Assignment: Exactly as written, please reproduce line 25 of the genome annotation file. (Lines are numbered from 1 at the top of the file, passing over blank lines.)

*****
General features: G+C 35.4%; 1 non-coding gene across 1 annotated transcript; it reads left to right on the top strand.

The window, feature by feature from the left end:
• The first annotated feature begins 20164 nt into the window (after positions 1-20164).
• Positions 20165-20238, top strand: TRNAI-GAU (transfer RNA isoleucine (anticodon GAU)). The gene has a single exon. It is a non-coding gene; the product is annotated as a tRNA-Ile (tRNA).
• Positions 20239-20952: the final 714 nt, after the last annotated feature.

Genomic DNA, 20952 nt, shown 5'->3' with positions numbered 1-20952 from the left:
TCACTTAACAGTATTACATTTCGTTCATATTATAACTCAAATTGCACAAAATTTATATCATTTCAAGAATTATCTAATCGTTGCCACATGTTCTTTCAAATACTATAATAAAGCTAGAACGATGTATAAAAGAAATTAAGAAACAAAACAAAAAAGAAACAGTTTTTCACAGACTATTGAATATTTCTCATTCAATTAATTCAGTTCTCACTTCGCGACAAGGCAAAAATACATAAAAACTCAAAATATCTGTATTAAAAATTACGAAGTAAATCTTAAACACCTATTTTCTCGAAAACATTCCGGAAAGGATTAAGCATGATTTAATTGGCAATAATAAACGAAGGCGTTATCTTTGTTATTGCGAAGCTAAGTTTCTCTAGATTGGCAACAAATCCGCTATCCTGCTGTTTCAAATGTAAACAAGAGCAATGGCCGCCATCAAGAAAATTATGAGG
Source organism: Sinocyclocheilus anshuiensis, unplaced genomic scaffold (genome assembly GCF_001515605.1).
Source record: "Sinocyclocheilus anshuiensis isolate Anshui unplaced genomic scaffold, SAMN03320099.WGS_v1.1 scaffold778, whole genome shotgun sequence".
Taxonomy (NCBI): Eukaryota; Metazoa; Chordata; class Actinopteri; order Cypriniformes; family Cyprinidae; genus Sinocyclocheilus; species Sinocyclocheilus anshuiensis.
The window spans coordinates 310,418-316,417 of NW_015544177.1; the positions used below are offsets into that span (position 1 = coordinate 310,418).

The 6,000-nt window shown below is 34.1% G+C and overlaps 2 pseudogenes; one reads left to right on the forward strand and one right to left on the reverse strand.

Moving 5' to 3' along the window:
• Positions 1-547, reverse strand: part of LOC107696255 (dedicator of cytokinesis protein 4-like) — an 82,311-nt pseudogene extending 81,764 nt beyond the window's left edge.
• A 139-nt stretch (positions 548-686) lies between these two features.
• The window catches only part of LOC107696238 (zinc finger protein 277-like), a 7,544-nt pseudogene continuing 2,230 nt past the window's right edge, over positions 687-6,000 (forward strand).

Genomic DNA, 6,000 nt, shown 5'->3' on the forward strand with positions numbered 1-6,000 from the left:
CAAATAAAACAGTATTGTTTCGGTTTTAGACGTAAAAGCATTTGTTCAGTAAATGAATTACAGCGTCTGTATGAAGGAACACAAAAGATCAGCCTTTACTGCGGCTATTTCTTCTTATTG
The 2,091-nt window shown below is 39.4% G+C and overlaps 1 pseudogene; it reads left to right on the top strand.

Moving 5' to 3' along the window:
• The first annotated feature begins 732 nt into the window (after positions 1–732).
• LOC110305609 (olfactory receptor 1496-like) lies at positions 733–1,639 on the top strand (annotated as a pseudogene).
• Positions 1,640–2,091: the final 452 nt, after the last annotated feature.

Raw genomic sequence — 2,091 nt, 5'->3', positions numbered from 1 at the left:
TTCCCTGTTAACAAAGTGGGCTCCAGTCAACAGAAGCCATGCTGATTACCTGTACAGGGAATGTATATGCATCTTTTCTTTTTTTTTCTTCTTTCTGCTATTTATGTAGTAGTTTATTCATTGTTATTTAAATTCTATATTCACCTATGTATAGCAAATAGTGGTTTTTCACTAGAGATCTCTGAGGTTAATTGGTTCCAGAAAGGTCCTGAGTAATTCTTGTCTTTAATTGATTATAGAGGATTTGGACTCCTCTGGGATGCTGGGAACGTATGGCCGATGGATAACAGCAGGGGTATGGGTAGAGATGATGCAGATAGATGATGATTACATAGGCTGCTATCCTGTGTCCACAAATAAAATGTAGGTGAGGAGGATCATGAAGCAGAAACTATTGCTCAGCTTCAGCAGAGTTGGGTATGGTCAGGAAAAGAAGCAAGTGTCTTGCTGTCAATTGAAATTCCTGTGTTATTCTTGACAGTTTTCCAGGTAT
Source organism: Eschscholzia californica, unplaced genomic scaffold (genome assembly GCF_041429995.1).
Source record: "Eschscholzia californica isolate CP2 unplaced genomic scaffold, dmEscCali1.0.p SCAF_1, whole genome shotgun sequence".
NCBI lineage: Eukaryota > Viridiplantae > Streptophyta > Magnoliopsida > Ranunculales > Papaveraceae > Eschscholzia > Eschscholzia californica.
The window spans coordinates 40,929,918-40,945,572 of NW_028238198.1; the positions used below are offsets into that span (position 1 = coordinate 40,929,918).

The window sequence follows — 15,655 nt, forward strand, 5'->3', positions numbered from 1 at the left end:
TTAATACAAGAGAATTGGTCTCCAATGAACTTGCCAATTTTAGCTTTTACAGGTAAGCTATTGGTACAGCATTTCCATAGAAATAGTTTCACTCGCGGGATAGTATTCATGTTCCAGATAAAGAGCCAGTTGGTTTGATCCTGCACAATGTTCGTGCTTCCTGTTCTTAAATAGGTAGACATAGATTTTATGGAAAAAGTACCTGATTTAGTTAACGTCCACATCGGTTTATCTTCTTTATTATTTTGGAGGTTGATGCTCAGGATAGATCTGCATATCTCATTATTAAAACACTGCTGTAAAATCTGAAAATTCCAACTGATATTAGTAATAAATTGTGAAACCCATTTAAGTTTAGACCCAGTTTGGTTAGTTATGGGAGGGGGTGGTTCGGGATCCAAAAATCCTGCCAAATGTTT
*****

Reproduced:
TTCCCTGTTAACAAAGTGGGCTCCAGTCAACAGAAGCCATGCTGATTACCTGTACAGGGAATGTATATGCATCTTTTCTTTTTTTTTCTTCTTTCTGCTATTTATGTAGTAGTTTATTCATTGTTATTTAAATTCTATATTCACCTATGTATAGCAAATAGTGGTTTTTCACTAGAGATCTCTGAGGTTAATTGGTTCCAGAAAGGTCCTGAGTAATTCTTGTCTTTAATTGATTATAGAGGATTTGGACTCCTCTGGGATGCTGGGAACGTATGGCCGATGGATAACAGCAGGGGTATGGGTAGAGATGATGCAGATAGATGATGATTACATAGGCTGCTATCCTGTGTCCACAAATAAAATGTAGGTGAGGAGGATCATGAAGCAGAAACTATTGCTCAGCTTCAGCAGAGTTGGGTATGGTCAGGAAAAGAAGCAAGTGTCTTGCTGTCAATTGAAATTCCTGTGTTATTCTTGACAGTTTTCCAGGTAT